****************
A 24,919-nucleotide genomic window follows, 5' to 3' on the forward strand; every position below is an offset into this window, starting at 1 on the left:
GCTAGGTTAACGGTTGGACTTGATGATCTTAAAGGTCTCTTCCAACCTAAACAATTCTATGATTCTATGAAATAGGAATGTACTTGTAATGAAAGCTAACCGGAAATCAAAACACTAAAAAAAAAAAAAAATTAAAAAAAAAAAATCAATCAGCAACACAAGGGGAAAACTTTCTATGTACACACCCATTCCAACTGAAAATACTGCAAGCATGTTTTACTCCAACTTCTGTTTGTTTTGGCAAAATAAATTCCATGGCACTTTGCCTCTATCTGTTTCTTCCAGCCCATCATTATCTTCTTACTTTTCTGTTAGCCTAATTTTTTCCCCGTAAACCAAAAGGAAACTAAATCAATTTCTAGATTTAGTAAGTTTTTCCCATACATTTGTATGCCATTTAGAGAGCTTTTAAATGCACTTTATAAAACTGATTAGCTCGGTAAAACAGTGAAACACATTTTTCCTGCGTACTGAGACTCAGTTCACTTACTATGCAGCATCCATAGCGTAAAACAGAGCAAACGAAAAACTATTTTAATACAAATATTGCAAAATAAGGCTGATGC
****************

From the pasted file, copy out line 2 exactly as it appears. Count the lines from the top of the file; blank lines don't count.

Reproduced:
GCTAGGTTAACGGTTGGACTTGATGATCTTAAAGGTCTCTTCCAACCTAAACAATTCTATGATTCTATGAAATAGGAATGTACTTGTAATGAAAGCTAACCGGAAATCAAAACACTAAAAAAAAAAAAAAATTAAAAAAAAAAAATCAATCAGCAACACAAGGGGAAAACTTTCTATGTACACACCCATTCCAACTGAAAATACTGCAAGCATGTTTTACTCCAACTTCTGTTTGTTTTGGCAAAATAAATTCCATGGCACTTTGCCTCTATCTGTTTCTTCCAGCCCATCATTATCTTCTTACTTTTCTGTTAGCCTAATTTTTTCCCCGTAAACCAAAAGGAAACTAAATCAATTTCTAGATTTAGTAAGTTTTTCCCATACATTTGTATGCCATTTAGAGAGCTTTTAAATGCACTTTATAAAACTGATTAGCTCGGTAAAACAGTGAAACACATTTTTCCTGCGTACTGAGACTCAGTTCACTTACTATGCAGCATCCATAGCGTAAAACAGAGCAAACGAAAAACTATTTTAATACAAATATTGCAAAATAAGGCTGATGC